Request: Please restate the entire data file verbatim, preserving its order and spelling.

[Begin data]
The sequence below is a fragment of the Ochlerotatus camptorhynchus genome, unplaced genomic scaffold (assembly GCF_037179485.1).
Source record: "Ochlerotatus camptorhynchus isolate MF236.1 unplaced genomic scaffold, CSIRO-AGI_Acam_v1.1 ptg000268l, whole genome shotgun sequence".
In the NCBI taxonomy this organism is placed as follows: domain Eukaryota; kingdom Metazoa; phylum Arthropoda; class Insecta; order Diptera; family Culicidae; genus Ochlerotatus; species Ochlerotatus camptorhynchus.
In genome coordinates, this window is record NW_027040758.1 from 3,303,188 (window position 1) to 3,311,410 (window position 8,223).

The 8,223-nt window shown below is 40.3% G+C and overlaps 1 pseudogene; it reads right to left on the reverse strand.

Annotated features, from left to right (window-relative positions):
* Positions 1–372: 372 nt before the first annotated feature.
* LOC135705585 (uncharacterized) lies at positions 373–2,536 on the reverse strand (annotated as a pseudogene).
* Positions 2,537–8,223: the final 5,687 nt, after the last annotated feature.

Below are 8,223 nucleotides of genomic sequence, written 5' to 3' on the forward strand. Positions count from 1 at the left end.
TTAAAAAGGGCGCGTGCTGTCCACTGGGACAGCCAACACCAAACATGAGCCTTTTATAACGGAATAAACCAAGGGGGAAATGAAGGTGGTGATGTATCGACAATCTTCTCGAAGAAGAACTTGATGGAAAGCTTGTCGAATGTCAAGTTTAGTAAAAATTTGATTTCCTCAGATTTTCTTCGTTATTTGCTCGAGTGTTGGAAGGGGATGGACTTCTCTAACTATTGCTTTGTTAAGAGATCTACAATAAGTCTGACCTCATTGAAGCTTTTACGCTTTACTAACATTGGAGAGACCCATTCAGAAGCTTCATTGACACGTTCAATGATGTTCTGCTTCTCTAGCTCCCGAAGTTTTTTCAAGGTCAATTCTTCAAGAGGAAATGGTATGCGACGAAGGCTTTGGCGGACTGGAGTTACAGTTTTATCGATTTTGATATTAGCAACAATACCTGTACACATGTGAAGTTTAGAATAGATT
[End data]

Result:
The sequence below is a fragment of the Ochlerotatus camptorhynchus genome, unplaced genomic scaffold (assembly GCF_037179485.1).
Source record: "Ochlerotatus camptorhynchus isolate MF236.1 unplaced genomic scaffold, CSIRO-AGI_Acam_v1.1 ptg000268l, whole genome shotgun sequence".
In the NCBI taxonomy this organism is placed as follows: domain Eukaryota; kingdom Metazoa; phylum Arthropoda; class Insecta; order Diptera; family Culicidae; genus Ochlerotatus; species Ochlerotatus camptorhynchus.
In genome coordinates, this window is record NW_027040758.1 from 3,303,188 (window position 1) to 3,311,410 (window position 8,223).

The 8,223-nt window shown below is 40.3% G+C and overlaps 1 pseudogene; it reads right to left on the reverse strand.

Annotated features, from left to right (window-relative positions):
* Positions 1–372: 372 nt before the first annotated feature.
* LOC135705585 (uncharacterized) lies at positions 373–2,536 on the reverse strand (annotated as a pseudogene).
* Positions 2,537–8,223: the final 5,687 nt, after the last annotated feature.

Below are 8,223 nucleotides of genomic sequence, written 5' to 3' on the forward strand. Positions count from 1 at the left end.
TTAAAAAGGGCGCGTGCTGTCCACTGGGACAGCCAACACCAAACATGAGCCTTTTATAACGGAATAAACCAAGGGGGAAATGAAGGTGGTGATGTATCGACAATCTTCTCGAAGAAGAACTTGATGGAAAGCTTGTCGAATGTCAAGTTTAGTAAAAATTTGATTTCCTCAGATTTTCTTCGTTATTTGCTCGAGTGTTGGAAGGGGATGGACTTCTCTAACTATTGCTTTGTTAAGAGATCTACAATAAGTCTGACCTCATTGAAGCTTTTACGCTTTACTAACATTGGAGAGACCCATTCAGAAGCTTCATTGACACGTTCAATGATGTTCTGCTTCTCTAGCTCCCGAAGTTTTTTCAAGGTCAATTCTTCAAGAGGAAATGGTATGCGACGAAGGCTTTGGCGGACTGGAGTTACAGTTTTATCGATTTTGATATTAGCAACAATACCTGTACACATGTGAAGTTTAGAATAGATT